Posts Tagged ‘PaaS

1. Private cloud deployment is fast and furious.

There has been a rapid rise in private cloud adoption among large enterprises. This isn’t really a surprise as there are a fairly robust set of infrastructures and applications that enterprise IT staff manage and they want to take advantage of the tools and technologies available in the private cloud space – such as multi-tenancy, service automation and self-service portals. Companies are moving past traditional San Diego Colocation, Phoenix Colocation and Los Angeles Colocation. IT staffs think in terms of three core capabilities or “services stacks” that cloud computing can provide their organizations: Infrastructure as a Service (IaaS), Platform as a Service (PaaS) and the familiar Software as a Service (SaaS). Private Clouds provide a framework to streamline the delivery of these IT services to internal customers, enabling business agility while reducing cost.

2.      The hybrid cloud is here to stay.

Across all sectors in both large and mid-size enterprises, it’s clear that the hybrid cloud computing model – linking an internal, premises-based private cloud with the capabilities and bandwidth of public clouds – is here to stay. Companies are looking at application stratification when making decisions. Certain types of CRM, collaboration and messaging applications are seen as appropriate for public clouds, while applications with more sensitive or private information – such as those with industry or government compliance requirements – are being architected to reside within private infrastructures or application spaces that exist within the four walls of the enterprise. “We can appreciate that separation and the reasons for it,” Doscher says. “The Enteracloud Enterprise Cloud Platform offers a shared, multi-tenancy environment that enables us to consult and build a roadmap for our customers. We leverage ITSM and business processes to allow customers to take their existing private cloud infrastructure and build a blueprint that addresses application cloud awareness, connectivity, and security in building one’s hybrid cloud strategy.”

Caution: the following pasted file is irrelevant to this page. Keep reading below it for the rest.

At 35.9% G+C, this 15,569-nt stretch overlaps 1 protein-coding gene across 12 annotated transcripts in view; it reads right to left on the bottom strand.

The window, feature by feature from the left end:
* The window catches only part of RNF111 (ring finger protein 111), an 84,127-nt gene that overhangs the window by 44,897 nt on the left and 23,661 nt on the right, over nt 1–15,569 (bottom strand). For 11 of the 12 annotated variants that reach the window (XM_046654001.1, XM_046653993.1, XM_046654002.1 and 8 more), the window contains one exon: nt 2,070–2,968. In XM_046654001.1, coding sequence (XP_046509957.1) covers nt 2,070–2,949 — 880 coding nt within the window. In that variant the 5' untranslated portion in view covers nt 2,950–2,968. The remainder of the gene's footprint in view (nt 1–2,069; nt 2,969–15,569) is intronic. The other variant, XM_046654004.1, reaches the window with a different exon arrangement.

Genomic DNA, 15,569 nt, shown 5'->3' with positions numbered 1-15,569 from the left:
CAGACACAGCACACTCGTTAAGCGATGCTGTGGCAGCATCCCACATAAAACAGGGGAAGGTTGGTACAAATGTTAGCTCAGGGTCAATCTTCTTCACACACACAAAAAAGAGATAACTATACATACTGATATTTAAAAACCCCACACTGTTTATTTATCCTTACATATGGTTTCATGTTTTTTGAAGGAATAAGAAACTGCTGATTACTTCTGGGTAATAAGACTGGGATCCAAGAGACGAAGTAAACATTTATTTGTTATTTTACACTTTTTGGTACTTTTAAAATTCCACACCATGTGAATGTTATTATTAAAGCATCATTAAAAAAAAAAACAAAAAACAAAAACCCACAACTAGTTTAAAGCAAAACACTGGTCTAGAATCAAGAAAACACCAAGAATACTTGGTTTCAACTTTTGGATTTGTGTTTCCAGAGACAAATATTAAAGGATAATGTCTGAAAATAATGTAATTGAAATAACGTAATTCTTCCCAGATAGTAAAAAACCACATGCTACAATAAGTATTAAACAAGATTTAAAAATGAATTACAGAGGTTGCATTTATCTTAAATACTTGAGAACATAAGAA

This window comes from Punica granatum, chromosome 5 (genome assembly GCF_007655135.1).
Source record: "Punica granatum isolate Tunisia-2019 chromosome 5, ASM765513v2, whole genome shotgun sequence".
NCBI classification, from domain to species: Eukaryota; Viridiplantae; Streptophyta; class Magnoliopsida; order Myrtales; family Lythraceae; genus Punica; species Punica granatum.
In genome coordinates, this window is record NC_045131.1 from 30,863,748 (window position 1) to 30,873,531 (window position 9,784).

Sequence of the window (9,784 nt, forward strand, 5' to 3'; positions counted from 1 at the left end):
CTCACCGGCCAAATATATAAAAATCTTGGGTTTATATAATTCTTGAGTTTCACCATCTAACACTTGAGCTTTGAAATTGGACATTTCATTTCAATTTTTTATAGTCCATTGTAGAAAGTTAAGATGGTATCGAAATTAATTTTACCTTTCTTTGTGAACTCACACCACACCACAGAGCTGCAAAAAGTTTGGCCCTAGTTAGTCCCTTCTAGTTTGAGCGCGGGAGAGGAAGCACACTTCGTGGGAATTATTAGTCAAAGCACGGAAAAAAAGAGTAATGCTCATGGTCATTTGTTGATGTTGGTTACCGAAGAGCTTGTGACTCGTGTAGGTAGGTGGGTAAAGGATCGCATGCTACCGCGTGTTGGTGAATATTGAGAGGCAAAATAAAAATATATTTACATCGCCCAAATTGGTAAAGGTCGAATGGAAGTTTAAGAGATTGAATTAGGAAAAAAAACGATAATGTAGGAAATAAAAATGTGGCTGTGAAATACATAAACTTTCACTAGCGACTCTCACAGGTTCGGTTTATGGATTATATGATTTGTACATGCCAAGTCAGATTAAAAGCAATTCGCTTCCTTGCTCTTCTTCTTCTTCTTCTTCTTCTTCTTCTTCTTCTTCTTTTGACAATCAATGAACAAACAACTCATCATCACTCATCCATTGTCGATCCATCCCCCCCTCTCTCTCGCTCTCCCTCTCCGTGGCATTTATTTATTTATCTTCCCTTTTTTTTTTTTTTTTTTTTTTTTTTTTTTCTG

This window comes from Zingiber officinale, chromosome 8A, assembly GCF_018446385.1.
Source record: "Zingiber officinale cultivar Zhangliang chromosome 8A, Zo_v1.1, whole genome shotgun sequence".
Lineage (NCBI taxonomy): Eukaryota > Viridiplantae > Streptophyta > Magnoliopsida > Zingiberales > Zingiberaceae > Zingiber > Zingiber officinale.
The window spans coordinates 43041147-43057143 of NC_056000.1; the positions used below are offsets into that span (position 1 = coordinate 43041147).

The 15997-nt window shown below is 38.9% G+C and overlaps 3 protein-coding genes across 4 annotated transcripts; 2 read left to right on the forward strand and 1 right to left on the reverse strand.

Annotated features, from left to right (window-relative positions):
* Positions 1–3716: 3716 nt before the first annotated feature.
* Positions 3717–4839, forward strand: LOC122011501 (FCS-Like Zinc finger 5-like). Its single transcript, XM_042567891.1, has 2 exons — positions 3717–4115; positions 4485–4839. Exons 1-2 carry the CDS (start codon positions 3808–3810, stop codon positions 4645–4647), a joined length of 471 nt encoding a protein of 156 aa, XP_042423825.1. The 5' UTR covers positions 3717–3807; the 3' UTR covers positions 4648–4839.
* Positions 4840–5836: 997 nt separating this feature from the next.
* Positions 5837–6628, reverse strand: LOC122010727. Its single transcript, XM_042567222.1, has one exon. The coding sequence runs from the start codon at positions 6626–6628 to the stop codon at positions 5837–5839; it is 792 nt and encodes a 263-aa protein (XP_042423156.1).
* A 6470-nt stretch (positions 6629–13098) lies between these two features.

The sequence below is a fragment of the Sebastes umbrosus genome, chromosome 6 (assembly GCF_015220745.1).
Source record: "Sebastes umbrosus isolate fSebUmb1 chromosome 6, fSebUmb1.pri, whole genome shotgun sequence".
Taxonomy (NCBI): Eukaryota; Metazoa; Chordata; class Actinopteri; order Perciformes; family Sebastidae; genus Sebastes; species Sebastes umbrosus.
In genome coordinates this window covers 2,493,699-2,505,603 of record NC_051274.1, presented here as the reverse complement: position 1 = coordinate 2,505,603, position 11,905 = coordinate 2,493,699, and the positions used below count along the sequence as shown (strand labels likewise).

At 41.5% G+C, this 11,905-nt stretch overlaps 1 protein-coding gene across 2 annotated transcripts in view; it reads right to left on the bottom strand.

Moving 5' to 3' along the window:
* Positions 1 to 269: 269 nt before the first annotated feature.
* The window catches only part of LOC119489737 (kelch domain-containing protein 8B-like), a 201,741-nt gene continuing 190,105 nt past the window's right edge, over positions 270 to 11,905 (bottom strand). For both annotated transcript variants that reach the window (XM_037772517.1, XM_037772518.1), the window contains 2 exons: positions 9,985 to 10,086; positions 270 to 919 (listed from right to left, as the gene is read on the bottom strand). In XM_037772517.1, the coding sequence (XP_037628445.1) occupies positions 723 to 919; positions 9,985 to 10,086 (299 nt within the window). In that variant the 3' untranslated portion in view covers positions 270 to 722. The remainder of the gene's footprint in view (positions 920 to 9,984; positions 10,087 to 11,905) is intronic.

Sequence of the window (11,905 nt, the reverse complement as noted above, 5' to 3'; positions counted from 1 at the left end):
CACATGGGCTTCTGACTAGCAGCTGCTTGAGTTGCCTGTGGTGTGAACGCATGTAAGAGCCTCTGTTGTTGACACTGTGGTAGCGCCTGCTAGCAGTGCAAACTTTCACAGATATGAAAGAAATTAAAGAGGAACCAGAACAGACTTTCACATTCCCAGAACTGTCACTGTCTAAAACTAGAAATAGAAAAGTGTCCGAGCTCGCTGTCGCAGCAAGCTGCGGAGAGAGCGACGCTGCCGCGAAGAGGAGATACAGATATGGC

3.      Consolidation is inevitable.

Every technology and industry has gone through cycles of consolidation and while the trend isn’t new, it seems to be one that is gaining traction in the cloud. Customers are seeking to deploy applications in different ways creating demand for consolidation of the cloud delivery models – IaaS, PaaS and SaaS – in the form of a unified stack as a service delivery model. This may be a harbinger of consolidation of cloud service providers as well, in order to provide greater economies of scale to customers. Today a provider may be focused on infrastructure, but with no linkage to the applications. Or a provider may be focused on software, but with no capabilities to manage their cloud-based infrastructure. There is a customer requirement for these capabilities going forward and an effort needs to be made to consolidate infrastructure and platform, bridging these two areas where integration makes the most sense. Doing so allows customers to take advantage of an elastic infrastructure with platform hooks for building and running custom applications.

4.      Application-specific cloud communities are forming.

In public space in particular, discussions around application-specific cloud communities are on the rise, particularly so in three central areas:


  • Application Performance Communities
  • Regulatory Communities
  • Location-Based Services Communities

5.      Managed Services get a cloud twist.

Cloud computing has refueled interest in “outsourcing” tasks and organizations are again looking to managed services as they reassess their resource strategies. They are not focused on the ability to utilize a virtual machine, but are focused on the management of infrastructure and taking advantage of the services that cloud computing offers. So, the cloud has become the trigger for discussion and a renewed interest and demand for managed services.


  • PaaS Rules: IaaS becomes niche. In the long-run, IaaS doesn’t make sense, except for a limited set of scenarios. All IaaS providers want to be PaaS when they grow up.